Ordering First-Day Postmarks
Customers have 60 days to obtain the first-day-of-issue postmark by mail. They may purchase new stamps at their local Post Office, at usps.com/stamps, or by calling 800-STAMP-24 (800-782-6724). They should affix the stamps to envelopes of their choice, address the envelopes to themselves or others, and place them in a larger envelope addressed to:
U.S. Postal Service
205 W. Washington Ave.
Yakima, WA 98903-9998
After applying the first-day-of-issue postmark, the Postal Service will return the envelopes through the mail. There is no charge for the postmark. All orders must be postmarked by March 17, 2013.
Ordering First-Day Covers
The Postal Service also offers first-day covers for new stamp issues and Postal Service stationery items postmarked with the official first-day-of-issue cancellation. Each item has an individual catalog number and is offered in the quarterly USA Philatelic catalog, online at usps.com/shop or by calling 800-782-6724. Customers may request a free catalog by calling 800-782-6724 or writing to:
U.S. Postal Service
PO Box 219014
Kansas City, MO 64121-9014
There are seven philatelic products available for the paneand *two for the coil:
- 116206, Press Sheet with die cuts, $66
- 116208, Press sheet without die cuts, $66
- 116210, Keepsake (Pane & Digital Color Postmark Set of 4), $13.95.
- 116216, First-Day Cover Set of 4, $4.40.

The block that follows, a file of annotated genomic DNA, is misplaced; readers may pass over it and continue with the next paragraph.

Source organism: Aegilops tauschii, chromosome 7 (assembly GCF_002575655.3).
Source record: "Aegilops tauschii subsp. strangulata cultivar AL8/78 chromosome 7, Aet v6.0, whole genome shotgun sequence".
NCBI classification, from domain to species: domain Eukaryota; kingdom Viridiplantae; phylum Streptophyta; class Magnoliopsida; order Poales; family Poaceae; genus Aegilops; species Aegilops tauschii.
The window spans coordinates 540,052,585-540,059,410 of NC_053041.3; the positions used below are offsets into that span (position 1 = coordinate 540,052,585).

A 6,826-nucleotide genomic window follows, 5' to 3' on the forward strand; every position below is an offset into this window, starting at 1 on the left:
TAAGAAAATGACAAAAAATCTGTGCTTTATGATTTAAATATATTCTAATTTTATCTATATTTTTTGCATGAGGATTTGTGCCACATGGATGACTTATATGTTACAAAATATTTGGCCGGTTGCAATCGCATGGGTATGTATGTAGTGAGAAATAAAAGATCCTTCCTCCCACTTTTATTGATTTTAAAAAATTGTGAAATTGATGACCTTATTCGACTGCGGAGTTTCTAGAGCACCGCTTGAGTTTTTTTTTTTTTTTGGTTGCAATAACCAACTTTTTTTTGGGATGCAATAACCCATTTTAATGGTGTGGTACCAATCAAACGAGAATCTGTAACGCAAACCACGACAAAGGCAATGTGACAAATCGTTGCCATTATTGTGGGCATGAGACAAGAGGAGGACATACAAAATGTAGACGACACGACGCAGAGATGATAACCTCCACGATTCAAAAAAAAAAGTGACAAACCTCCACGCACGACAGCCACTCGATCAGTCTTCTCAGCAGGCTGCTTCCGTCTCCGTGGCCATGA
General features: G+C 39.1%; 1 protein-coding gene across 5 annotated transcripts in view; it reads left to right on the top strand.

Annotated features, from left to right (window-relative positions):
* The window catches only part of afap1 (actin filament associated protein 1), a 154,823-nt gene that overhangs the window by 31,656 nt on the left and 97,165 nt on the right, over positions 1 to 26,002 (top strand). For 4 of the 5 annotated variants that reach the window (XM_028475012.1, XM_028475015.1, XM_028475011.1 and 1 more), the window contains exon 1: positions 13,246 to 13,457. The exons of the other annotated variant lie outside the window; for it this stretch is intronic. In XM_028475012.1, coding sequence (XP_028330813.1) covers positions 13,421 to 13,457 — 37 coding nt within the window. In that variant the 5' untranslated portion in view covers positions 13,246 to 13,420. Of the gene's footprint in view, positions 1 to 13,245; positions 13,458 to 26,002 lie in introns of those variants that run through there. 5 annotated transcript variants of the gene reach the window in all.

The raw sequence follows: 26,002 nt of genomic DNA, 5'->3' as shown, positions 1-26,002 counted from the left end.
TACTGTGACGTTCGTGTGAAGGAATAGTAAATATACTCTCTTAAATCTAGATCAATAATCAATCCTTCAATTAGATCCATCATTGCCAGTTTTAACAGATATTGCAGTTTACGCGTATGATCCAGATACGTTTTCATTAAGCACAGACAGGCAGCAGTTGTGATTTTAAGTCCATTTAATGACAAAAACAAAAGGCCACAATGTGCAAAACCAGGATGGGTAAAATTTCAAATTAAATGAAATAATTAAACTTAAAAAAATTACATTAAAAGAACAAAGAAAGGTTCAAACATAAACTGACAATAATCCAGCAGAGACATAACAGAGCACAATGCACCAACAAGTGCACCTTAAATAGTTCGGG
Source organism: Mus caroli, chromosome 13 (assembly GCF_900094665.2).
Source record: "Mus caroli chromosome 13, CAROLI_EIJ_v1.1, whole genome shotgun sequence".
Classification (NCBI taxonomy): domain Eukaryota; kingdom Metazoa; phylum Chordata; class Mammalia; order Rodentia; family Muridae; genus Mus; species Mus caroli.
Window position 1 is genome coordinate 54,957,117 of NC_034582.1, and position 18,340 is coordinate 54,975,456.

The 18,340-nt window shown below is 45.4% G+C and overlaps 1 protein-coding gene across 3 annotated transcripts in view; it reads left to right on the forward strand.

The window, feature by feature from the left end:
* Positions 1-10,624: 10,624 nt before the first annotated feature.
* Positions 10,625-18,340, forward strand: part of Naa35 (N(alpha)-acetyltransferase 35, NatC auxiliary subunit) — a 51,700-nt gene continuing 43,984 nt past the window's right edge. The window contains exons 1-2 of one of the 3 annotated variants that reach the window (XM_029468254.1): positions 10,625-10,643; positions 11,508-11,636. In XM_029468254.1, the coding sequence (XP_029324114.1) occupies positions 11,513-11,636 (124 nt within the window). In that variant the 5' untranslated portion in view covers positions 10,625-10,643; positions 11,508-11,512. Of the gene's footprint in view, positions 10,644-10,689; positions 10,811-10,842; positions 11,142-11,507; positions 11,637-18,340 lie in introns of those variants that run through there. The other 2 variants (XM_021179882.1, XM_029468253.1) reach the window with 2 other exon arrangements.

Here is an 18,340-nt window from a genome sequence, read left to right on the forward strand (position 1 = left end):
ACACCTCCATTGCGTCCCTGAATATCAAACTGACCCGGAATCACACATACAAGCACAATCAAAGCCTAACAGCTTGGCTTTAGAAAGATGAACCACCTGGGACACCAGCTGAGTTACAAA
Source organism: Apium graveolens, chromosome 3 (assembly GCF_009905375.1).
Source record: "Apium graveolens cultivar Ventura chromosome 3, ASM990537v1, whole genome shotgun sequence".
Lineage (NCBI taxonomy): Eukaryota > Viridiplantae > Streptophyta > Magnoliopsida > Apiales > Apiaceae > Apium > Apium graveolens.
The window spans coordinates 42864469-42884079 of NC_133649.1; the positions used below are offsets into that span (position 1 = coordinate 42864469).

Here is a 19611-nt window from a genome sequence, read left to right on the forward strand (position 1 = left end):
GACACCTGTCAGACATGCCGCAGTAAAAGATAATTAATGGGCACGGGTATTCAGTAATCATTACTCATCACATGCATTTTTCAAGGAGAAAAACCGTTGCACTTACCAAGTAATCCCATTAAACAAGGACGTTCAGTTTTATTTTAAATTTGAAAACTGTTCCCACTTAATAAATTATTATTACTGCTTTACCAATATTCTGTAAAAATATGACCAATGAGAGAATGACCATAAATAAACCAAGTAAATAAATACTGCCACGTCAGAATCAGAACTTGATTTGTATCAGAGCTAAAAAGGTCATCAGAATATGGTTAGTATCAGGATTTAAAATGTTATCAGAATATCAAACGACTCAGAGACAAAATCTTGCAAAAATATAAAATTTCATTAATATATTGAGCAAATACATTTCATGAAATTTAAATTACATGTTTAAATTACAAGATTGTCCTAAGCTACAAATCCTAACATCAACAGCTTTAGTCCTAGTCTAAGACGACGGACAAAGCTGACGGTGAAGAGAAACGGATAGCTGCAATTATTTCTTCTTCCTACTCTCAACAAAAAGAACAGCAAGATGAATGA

- 116221, Digital Color Postmark Set of 4, $7.24.
- 116231, Stamp Deck Card, $0.95.
- 116232, Stamp Deck Card w/Digital Color Postmark, $2.16.
- *789516, First-Day Cover Set of 4, $4.40
- *789521, Digital Color Postmark Set of 4, $7.24.
The Postal Service receives no tax dollars for operating expenses and relies on the sale of postage, products and services to fund its operations.
Please Note: For broadcast quality video and audio, photo stills and other media resources, visit the USPS Newsroom at http://about.usps.com/news/welcome.htm.
A self-supporting government enterprise, the U.S. Postal Service is the only delivery service that reaches every address in the nation — 151 million residences, businesses and Post Office™ Boxes. The Postal Service™ receives no tax dollars for operating expenses, and relies on the sale of postage, products and services to fund its operations. With 32,000 retail locations and the most frequently visited website in the federal government, usps.com®, the Postal Service has annual revenue of more than $65 billion and delivers nearly 40 percent of the world’s mail. If it were a private sector company, the U.S. Postal Service would rank 35th in the 2011 Fortune 500. In 2011, Oxford Strategic Consulting ranked the U.S. Postal Service number one in overall service performance of the posts in the top 20 wealthiest nations in the world. Black Enterprise and Hispanic Business magazines ranked the Postal Service as a leader in workforce diversity. The Postal Service has been named the Most Trusted Government Agency for six years and the sixth Most Trusted Business in the nation by the Ponemon Institute.